Nicole Nemergut, social studies teacher at the Calhoun School in NYC, and the students from her zine-making class will be sharing the fruits of their labor with us at Zinefest this Saturday! Most of the responses to this interview are from Nicole, except for 2a, from Chiara Wood, junior at Calhoun School. Here’s what they have to say:
I teach Social Studies at the Calhoun School. I mostly teach World History, but we have a great project called October Session, where we suspend normal classes for a week and students and teachers have an opportunity to study something that interests them intensively. I offered a class on zines. I turned into a really excited women’s space with students from all grades.
2. How did you get introduced to zines? Were you influenced by anyone?
When I was in high school I tried to get my friends to make a zine with me. We talked about it a lot and planned everything we would write, but we never actually did it. Later I worked on our college zine called The Catalyst. That was a really great group zining project and slowly began to make my own zines.
2a. (Answered by Chiara) How did you come to collect zines? Why are they important to your collection?
My zine making teacher, Nicole, took my zine class to Bluestockings bookstore in NYC’s lower east side. This bookstore closely resembles the feminist bookstore in Portlandia, with a bowl of carrots behind the counter and a huge zine library. I stood by the shelves flipping through zine after zine, even after my legs were very tired. After a half hour I had picked out my favorite 5. I have returned to the library many times to pick up more. Zines are important to my collection because they remind me that I, too, have the power to create work and share it with the world. They are also very easy to relate to, so when I feel like shit I can just read some zines and know that I am not the only one.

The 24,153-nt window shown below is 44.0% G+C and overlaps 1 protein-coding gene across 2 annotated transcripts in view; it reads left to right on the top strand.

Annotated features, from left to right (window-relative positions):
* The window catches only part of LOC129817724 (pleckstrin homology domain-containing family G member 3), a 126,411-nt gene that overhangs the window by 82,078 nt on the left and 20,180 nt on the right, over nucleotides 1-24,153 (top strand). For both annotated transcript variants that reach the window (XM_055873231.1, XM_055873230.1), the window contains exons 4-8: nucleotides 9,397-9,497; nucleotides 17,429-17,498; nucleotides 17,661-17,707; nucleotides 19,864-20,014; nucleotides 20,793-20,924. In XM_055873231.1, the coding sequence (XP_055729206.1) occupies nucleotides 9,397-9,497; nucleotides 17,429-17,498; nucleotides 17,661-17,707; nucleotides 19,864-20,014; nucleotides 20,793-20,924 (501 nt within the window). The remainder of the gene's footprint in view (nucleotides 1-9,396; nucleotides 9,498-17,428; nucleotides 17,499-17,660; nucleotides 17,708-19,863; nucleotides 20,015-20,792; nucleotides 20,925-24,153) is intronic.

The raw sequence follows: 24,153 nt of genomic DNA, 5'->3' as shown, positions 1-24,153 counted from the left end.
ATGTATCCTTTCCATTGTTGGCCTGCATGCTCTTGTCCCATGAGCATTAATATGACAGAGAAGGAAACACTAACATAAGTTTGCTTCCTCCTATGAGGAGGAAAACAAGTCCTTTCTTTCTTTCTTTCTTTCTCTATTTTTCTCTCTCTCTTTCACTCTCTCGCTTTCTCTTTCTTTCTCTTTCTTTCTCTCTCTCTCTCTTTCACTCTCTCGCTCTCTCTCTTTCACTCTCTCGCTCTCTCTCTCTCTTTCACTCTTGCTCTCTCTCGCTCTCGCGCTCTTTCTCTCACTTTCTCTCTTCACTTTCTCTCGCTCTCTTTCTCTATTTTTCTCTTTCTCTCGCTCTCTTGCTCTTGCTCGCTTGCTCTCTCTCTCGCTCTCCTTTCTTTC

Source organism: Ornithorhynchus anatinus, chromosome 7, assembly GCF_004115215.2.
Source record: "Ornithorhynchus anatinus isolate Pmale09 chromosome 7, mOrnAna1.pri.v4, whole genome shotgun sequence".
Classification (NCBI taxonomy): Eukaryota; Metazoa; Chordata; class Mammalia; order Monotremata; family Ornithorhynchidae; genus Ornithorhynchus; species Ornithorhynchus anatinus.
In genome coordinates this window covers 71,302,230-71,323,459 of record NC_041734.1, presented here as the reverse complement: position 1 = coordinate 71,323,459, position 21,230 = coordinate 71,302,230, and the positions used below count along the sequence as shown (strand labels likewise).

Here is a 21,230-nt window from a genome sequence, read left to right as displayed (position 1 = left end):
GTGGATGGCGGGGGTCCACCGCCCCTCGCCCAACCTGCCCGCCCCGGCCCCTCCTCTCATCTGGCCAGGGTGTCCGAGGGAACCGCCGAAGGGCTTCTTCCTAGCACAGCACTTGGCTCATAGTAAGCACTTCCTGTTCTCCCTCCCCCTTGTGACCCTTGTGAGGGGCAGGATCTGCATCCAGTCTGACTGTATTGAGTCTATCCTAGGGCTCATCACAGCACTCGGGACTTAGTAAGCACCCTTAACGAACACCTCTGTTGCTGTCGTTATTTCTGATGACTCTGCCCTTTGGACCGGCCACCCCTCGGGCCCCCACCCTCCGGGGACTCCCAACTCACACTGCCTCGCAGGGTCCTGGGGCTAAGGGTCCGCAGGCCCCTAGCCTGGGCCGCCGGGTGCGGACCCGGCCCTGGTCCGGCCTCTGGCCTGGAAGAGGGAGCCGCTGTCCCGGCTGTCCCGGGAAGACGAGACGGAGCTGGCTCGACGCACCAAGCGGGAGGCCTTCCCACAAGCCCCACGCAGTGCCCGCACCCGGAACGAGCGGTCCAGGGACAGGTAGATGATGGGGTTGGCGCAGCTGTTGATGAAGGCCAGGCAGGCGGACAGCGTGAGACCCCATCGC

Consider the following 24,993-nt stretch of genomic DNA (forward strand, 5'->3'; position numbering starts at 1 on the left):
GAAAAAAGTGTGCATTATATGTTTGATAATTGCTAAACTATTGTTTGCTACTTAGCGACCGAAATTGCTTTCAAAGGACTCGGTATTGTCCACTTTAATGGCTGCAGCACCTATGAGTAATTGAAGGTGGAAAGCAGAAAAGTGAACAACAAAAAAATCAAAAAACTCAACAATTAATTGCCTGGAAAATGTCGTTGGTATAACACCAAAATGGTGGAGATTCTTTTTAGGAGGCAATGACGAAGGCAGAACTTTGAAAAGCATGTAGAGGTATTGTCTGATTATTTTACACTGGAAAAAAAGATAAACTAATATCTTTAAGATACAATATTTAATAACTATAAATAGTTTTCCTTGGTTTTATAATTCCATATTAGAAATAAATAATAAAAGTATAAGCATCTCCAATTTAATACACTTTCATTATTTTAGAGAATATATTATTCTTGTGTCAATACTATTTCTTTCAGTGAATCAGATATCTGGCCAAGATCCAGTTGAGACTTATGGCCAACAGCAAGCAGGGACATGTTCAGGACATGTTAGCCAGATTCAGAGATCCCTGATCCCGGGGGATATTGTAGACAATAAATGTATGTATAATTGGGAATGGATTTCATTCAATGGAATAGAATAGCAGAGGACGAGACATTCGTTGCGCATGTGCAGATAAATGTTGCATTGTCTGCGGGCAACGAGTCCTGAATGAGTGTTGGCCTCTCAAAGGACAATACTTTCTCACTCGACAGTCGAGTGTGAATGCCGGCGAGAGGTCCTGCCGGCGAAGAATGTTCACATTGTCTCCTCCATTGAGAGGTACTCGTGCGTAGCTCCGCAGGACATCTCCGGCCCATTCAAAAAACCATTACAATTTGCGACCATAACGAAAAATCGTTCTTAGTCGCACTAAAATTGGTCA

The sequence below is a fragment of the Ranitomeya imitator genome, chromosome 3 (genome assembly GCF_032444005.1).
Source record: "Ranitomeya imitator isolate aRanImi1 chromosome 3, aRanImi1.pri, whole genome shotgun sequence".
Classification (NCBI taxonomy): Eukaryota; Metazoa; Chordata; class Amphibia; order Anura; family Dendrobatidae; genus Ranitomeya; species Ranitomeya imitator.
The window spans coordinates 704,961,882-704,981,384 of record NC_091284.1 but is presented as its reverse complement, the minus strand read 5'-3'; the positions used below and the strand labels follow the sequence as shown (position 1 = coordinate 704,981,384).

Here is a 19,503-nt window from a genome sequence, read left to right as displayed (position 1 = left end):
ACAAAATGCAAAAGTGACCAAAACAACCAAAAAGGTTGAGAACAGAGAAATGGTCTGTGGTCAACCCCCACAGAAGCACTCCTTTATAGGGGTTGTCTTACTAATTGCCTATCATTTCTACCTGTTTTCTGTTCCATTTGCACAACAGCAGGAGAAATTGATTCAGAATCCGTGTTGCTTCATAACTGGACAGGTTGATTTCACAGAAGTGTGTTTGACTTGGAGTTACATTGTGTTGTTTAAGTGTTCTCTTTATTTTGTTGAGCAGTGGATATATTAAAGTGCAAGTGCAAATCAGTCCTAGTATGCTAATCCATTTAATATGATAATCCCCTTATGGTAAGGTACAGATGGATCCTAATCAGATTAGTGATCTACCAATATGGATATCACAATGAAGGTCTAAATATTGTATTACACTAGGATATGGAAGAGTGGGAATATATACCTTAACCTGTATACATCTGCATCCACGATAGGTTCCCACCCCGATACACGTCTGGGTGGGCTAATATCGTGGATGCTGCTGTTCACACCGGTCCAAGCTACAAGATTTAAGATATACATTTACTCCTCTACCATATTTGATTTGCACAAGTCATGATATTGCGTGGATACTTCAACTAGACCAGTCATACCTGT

3. What does it mean to do “feminist zine-making”? Does feminism appear in your work (explicitly or implicitly)?
Feminist zine making is about content, but also form. My first experience with actually making zines was a wildly collaborative and inclusive process. In this sense when we’re thinking about doing or practicing feminism this process provided a great model. We had to negotiate what to include, how to represent ourselves and contributors, how do deal with conflict. So, zine making was a really important feminist praxis for me. Feminisms also explicitly appear in zines that I’ve worked on. I worked on a zine with the NYC Anarchist People of Color Womyn’s Collective and we wrote about food politics.Though not explicitly about women, as a women’s collective talking about food and reproductive labor, feminism emerged as a central organizing theme. My personal zines are about telling my stories and the stories of my family. These are feminist narratives because they place women’s voices and agency at the center. As a history teacher this is a really democratic way of doing history and something I wish were more present in my own curricula.
4. What is your favorite zine or piece of mail art? Do you like any specific style/part of a zine?
I love zines that are very carefully crafted and have a lot of attention to printing, binding and details. Mine are not.
5. If you could sum up your zinester life in a kitchen appliance, what appliance would it be?
This maybe says more about my cooking style, but it would probably be something like a blender. I have one and it only gets used once in awhile, but I’m really into while I’m doing it. Like when I go on a green smoothie kick for a week.